13 April 2016
Nottingham Evening Post
Ten leading artists have created a crazy gold course with a difference at Hyson Green’s New Art Exchange – it’s art you can play on. Art reviewer Mark Patterson went down to have a putt.
My first ball was struck with too much force and clattered out of the course and onto the pavements of Hyson Green.
This wasn’t a promising start, especially as the news this day made prominent mention of Yorkshire bloke Danny Willett’s golf triumph in the Masters in Augusta, Georgia. Still: Doug Fishbone’s Leisure Land Golf, which can now be seen and played at New Art Exchange, isn’t really about one’s skills with a little ball and metal pole.
It’s art, deeply ironic contemporary art, which is designed to ‘highlight’ various un-ironic real world issues and themes such as migration, police racism, climate change and the capitalist evils of luxury leisure cruising. For two pounds sterling you are given a red golf ball, golf club, score card and pencil and then asked to make your way round ten small themed mini-golf courses, all designed by ten artists, most of them from Nottingham or with Nottingham connections.
In terms of difficulty the courses are mostly well below those experienced in normal seaside mini-golf. Two of the courses require you to give the ball a hefty and accurate belt with the putter. One of these comes from the ex-Nottinghamian (now Glasgow-based) Ellie Harrison whose large map of Britain, the target for your golf ball, was originally located in water when Leisure Land Golf was first shown at the Venice Biennale last year.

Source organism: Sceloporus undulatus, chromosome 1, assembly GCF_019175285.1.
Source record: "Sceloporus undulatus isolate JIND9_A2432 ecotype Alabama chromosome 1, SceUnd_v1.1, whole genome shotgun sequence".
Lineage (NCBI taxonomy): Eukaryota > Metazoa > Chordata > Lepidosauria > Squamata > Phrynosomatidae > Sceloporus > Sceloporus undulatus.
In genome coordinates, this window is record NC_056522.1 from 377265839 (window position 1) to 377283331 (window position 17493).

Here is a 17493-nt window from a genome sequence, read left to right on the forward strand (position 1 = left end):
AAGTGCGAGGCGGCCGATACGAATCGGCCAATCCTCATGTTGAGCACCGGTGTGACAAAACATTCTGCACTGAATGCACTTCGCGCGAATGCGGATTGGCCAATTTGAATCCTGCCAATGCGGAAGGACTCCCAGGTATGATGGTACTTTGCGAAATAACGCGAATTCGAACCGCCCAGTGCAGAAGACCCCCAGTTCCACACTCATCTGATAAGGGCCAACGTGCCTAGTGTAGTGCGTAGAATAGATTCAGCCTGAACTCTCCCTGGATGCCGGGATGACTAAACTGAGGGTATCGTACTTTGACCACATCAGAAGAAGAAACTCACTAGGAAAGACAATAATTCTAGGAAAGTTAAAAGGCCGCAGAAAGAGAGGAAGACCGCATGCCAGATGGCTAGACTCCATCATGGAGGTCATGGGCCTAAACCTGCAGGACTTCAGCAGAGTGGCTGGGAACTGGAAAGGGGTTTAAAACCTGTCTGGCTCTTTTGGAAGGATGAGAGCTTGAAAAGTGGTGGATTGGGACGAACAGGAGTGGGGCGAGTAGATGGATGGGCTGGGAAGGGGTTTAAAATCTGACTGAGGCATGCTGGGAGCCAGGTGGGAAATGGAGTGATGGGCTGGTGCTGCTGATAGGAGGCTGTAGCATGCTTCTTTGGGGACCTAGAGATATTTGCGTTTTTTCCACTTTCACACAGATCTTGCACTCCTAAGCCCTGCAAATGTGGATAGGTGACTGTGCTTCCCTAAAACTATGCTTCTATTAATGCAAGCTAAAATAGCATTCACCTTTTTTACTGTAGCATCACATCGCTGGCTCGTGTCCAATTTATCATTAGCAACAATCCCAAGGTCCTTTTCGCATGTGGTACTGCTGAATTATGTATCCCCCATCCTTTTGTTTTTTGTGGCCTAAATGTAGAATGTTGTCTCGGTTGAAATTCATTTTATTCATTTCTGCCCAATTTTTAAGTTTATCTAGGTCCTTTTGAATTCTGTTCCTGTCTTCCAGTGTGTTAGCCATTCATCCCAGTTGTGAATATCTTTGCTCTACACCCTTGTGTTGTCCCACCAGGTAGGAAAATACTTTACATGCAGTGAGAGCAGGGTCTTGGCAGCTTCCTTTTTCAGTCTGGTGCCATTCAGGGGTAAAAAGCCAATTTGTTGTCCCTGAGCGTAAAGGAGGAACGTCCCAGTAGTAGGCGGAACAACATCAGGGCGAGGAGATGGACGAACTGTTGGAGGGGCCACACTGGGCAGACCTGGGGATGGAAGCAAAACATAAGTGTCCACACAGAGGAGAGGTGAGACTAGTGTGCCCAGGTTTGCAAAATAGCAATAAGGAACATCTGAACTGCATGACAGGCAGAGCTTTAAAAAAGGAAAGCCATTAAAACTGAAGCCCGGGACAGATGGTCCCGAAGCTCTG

Another course, Eyal and Ines Weizman’s recreation of the bridges of Konigsberg, which is basically a maths puzzle, demands some careful dribbling of the ball which basically gets you nowhere. Judged on a non-golfing level, some of the courses here aren’t as clever as their creators perhaps like to think they are.
The overt and implied political and social commentary also lies within predictable parameters: racism is bad, climate change is a threat etc. That said, there are moments when the issues and the uniquely kitsch experience of mini-golf come together very well and one of these is Yara El-Sherbini’s obstacle-laden course designed to illustrate the hazards faced by migrants and asylum seekers. Here you first steer the ball through two high concrete walls; then you knock it through a tunnel under another wall; then you putt it into another hole from where, after an ominous rumbling, the ball is catapulted over a barbed wire fence to safety.
A few small plastic border guards at the fence would have completed the scene; and perhaps a passport control building with red and green lights to show whether asylum had been granted or not. Doug Fishbone’s own contribution is a course where one steers the ball around a large model of the capsized Costa Concordia cruise ship.
Fishbone has fashioned this disaster into a metaphor for irresponsible, leaderless capitalism, all paid for by us, the lotus-eaters blindly seeking pleasure in Leisure Land. By contrast, Hetain Patel’s course seems stubbornly unaligned to political issues. Here, you hit your ball towards a squatting Indian man and wind it up towards his mouth. In stoic silence the figure digests the ball and ejects it from his backside.